• In the Wheels category, it’s all Jackson. Naturally. He’s rushed for 2,312 yards, the most by a QB, and it’s not even close. Buffalo’s Josh Allen is next with 1,368 yards followed by Houston’s Deshaun Watson’s 1,111. Rivers? He’s 60th among QBs with – brace yourself – 34 on 42 attempts/kneel downs. That 0.81 per-attempt average ranks 73rd.
  • Rivers’ longest run since the start of 2018: a 12-yarder at Detroit in ’19. Jackson has had 19 runs of at least 24 yards. Nineteen, for cryin’ out loud.

“There’s a lot of different ways to get it done,’’ Rivers said. “A lot of different throwing motions, a lot of different ways guys process . . . what they look for when they break the huddle or who reads this guy or that, or what they do best.

“There’s all kinda different ways to do it. (Jackson) certainly is an awesome player. Been great for our league, he and other young quarterbacks that can both throw it and run it and extend plays, make unbelievable runs and plays. It’s been great for the league.’’

Different ways, indeed.

Rivers, the Pocket QB, is 128-103 as a starter and his win total ranks 8th all-time. He’s been selected to the Pro Bowl eight times. He led the league with 4,710 yards in 2010, and with 34 TDs and a 105.5 passer rating in ’08.

Jackson, the Unique QB, is 24-5 as a starter and since his first start in week 11 of ’18, the 24 wins are most in the NFL. Less than three seasons into his NFL career, he’s been named MVP, first-team All-Pro and a Pro Bowler.

Rivers figures to have his hands full with a Ravens’ defense that ranks 7th overall and 2nd in points. It has 12 takeaways, tied for 3rd-most, and 24 sacks, 5th-most.

But at some point Sunday, Rivers will catch a glimpse of Jackson. He won’t be able to help himself. He’ll take a few seconds to catch his breath from the previous series and huddle on the bench with coordinator Nick Sirianni, position coach Marcus Brady and backup Jacoby Brissett.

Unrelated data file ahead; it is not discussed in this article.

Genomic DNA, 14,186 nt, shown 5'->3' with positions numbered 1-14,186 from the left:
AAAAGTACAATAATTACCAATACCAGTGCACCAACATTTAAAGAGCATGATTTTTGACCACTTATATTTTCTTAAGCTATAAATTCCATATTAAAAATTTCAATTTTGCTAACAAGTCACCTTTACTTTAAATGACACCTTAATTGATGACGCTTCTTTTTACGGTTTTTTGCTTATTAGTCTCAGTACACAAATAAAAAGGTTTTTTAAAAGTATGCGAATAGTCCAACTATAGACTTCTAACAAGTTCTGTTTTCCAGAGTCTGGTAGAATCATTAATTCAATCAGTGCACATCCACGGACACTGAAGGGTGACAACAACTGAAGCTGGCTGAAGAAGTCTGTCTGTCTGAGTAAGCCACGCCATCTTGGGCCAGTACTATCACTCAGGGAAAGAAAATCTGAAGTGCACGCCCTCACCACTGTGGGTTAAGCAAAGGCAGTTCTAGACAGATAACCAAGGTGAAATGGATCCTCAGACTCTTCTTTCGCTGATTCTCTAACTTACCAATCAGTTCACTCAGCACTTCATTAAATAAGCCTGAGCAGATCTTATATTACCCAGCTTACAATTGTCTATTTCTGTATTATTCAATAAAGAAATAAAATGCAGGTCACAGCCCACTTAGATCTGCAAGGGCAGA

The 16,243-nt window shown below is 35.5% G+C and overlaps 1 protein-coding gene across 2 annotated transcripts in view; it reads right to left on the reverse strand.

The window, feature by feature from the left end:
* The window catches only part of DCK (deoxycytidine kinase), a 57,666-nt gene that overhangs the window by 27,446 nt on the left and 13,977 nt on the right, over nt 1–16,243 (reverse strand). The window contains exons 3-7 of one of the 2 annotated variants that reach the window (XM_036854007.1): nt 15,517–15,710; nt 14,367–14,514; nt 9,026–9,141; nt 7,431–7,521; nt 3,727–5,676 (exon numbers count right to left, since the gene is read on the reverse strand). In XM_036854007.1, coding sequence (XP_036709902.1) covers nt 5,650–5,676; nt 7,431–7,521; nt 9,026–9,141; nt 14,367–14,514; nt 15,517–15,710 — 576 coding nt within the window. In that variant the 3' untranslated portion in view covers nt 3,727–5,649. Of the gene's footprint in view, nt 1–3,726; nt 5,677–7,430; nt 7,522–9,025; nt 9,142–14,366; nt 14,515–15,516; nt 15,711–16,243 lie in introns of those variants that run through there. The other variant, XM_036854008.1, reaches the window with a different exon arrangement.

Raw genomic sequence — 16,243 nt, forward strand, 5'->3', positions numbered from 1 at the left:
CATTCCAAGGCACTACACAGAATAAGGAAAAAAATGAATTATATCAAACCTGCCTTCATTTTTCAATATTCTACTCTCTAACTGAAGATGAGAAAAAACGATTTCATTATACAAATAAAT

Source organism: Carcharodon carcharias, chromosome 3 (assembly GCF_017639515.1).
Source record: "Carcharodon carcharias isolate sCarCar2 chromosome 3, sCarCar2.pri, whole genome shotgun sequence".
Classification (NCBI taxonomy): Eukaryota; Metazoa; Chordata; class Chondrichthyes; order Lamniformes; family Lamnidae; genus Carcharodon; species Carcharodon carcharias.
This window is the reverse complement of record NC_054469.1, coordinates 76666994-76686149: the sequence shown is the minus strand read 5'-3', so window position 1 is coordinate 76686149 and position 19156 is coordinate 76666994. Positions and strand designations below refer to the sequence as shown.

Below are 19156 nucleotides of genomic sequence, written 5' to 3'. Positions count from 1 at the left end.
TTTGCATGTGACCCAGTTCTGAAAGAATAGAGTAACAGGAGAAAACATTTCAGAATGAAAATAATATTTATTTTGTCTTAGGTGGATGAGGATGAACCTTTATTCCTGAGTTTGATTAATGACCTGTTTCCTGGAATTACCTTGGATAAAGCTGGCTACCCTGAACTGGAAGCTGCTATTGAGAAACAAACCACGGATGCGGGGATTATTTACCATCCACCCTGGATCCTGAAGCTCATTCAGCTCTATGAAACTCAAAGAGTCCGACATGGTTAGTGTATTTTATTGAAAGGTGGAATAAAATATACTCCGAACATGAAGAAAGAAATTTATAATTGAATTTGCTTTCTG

“Then I just have a hard time sitting down,’’ Rivers said. “I’ve always enjoyed watching our defense play, and that also includes the opposing team’s quarterback.’’

Rivers recalled a Chargers’ trip to Green Bay in 2007 and watching Brett Favre lead a 31-24 Packers win.

“He threw a slant to Donald Driver for a touchdown that beat us,’’ Rivers said. “It was a heckuva game. But just seeing a guy like that, I go, ‘Shoot, I grew up watching him, and here we are on the same field.’’

And there were memorable meetings with Peyton Manning, both while Manning was in Indy and Denver.

“Getting to compete in the same division,’’ Rivers said of the AFC West. “He was always a favorite. I allow myself to be 10, 11, 12 years old just for about 10 seconds every time Peyton ran out on the field to warm up. I just was like, ‘Shoot, there’s Peyton Manning.’ I’m like, ‘What in the world’s happening here?

“Then you go right back to, ‘We’ve gotta get after him.’

“It’s fun to watch these guys, what they can do. Unbelievable what they can do, obviously what (Jackson) can do athletically running with the football and how fast he is and some of the runs he’s made over his career. It’s just remarkable. And he’s made a ton of plays from the pocket as well.’’

Along with their disparate playing styles, there’s the age difference separating Rivers (38) and Jackson (23).

“Thinking about when I (entered) the NFL, shoot, he was 8,’’ Rivers said. “He was my third grader’s age.

“It’s pretty awesome.’’

You can follow Mike Chappell on Twitter at @mchappell51.